Real visionary or dream seller? American Elizabeth Holmes, once crowned the world’s youngest self-made woman billionaire thanks to the promises of her blood-testing startup Theranos, had a fall as sensational as her rise that exposed the limits of Silicon Valley culture.
On Friday, the pregnant young woman was sentenced to just over 11 years in prison after being found guilty of fraud by a court in San Jose, California in January.
After a four-month trial, the jury found she had “lied and cheated” to raise money, as a prosecutor put it.
Elizabeth Anne Holmes, 38, has long been described as a visionary and the new Steve Jobs, a comparison encouraged by the black turtleneck that this wide blue-eyed blonde almost always wore like the late Apple founder.
The daughter of a parliamentary aide and a former director at Enron — a company mired in a massive fraud scandal — she was just 19 when she founded Theranos in 2003.
Like Steve Jobs, she was admitted to the renowned Stanford University, and like him, she quickly dropped out. She decides to use the money her parents set aside to fund the founding of her Palo Alto-based startup in the heart of Silicon Valley.
Then she cites personal reasons: the sudden death of an uncle who had not previously been diagnosed with an illness.
“To me, nothing matters more than what people go through when someone they love gets really, really sick,” she said in a video on the Theranos website. “The feeling of being helpless is heartbreaking and if I can build something to change that, I want to do that with my life.”
His company promised faster and cheaper diagnoses than those of traditional laboratories, thanks to the methods presented as revolutionary, allowing multiple tests with a very small amount of blood.
Investors are seduced. In 2014, Forbes estimated Ms. Holmes’ fortune at $4.5 billion and described her as the youngest billionaire not to inherit his fortune.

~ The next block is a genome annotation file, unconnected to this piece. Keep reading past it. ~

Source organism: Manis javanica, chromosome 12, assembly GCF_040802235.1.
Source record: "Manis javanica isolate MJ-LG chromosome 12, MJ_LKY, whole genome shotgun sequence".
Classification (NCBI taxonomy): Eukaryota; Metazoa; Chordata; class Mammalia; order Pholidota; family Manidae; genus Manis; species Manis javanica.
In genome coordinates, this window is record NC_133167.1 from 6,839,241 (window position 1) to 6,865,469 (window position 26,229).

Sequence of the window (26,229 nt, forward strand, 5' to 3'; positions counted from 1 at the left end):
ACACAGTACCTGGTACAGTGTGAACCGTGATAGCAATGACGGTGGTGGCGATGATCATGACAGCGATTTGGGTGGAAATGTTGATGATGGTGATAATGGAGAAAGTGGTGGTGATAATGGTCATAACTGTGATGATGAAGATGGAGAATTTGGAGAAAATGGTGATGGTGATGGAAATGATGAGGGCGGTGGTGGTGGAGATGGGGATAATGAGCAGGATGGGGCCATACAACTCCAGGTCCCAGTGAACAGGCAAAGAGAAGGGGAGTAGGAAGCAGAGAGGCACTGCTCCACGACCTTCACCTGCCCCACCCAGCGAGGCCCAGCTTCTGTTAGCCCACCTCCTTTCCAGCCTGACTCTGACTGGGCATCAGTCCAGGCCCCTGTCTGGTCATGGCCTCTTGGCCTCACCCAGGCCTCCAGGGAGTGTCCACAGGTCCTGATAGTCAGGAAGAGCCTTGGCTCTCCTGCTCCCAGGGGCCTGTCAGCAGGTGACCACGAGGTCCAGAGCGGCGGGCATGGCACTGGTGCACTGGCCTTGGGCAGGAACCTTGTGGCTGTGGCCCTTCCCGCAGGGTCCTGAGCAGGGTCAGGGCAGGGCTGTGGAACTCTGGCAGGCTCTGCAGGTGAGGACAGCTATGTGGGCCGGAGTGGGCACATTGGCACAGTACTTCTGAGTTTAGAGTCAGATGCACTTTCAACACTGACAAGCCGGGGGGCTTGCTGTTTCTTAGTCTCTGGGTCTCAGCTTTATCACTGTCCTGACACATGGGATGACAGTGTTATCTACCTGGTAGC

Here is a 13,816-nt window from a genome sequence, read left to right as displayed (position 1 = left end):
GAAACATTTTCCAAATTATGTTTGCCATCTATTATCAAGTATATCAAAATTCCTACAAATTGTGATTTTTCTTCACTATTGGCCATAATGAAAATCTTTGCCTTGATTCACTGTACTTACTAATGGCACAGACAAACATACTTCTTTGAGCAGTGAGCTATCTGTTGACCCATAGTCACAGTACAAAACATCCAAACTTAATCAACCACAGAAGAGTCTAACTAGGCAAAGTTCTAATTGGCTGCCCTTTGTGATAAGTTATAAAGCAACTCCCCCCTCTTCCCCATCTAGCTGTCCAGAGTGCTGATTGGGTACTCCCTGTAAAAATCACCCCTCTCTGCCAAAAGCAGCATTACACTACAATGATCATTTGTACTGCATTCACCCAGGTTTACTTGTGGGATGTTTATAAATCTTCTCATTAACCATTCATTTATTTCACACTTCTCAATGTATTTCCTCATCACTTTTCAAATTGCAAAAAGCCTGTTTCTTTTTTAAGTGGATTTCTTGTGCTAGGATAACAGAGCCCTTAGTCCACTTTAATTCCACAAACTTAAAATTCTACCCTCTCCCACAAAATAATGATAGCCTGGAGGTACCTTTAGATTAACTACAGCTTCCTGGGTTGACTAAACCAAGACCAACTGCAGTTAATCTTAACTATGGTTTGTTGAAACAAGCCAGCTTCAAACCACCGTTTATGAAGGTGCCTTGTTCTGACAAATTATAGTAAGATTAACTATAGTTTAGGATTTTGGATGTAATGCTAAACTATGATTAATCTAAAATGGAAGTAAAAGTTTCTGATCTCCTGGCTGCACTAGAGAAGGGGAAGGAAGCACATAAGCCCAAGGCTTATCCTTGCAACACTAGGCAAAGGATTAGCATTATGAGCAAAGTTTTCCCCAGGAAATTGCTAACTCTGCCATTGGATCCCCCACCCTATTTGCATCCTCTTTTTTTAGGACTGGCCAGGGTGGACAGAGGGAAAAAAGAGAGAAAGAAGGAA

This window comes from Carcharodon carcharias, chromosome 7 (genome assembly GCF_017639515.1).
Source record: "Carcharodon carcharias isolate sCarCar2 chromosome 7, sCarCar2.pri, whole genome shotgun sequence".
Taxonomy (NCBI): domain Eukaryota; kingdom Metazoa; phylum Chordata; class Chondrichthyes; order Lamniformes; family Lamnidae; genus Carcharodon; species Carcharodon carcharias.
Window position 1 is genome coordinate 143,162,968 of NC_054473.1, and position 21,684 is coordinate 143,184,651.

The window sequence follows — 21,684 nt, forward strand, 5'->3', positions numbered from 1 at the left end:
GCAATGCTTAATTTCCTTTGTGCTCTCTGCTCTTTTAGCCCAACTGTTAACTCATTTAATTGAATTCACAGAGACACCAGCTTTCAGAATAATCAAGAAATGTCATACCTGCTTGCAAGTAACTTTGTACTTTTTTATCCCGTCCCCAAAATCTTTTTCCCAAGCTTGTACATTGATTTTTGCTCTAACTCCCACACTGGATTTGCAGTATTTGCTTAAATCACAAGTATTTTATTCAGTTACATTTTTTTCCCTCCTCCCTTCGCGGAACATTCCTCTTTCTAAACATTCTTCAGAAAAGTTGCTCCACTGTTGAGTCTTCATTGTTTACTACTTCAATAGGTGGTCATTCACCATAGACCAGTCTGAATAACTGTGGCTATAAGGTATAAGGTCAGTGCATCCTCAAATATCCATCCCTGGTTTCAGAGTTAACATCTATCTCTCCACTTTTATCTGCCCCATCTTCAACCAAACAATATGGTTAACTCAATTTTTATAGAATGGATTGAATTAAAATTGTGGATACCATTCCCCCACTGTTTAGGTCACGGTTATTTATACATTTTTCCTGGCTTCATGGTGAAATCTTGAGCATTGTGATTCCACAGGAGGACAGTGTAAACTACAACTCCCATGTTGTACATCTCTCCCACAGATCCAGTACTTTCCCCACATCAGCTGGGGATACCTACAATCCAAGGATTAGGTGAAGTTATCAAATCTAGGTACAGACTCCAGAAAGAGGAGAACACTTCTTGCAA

She was “intelligent, articulate, determined,” said during the trial Jim Mattis, a former US Secretary of Defense who, like former Secretary of State Henry Kissinger, sat on Theranos’ board.
Elizabeth Holmes personally puts the logos of pharmaceutical giants like Pfizer on official Theranos documents promoting their products without the permission of the companies involved. And keeps the various failures of his machines secret.
But in 2015, the Wall Street Journal published a damning investigation, despite the leader’s attempts to prevent its publication by appealing to Rupert Murdoch, the American daily’s owner and also an investor in Theranos.
The articles reveal the unreliability of the startup’s technologies, which are only used for a small portion of the more than 200 tests it offers.
Theranos then multiplies the rejections. “That’s what happens when you work to change things. First people think you’re crazy and they fight you, and then all of a sudden you change the world,” Elizabeth Holmes told CNBC.
During her trial, she continued to try to convince the jury of her good faith. She also spoke about her relationship with Ramesh “Sunny” Balwani, her ex-COO and partner.
She specifically explained that he controlled her tightly at work and at home, trying to “mold” her into a new person, more manly and less “little girl.”
Now married and the mother of an 18-month-old boy and pregnant with a second child, her story captivated the American media because it embodied a certain image of innovative Silicon Valley before its decline.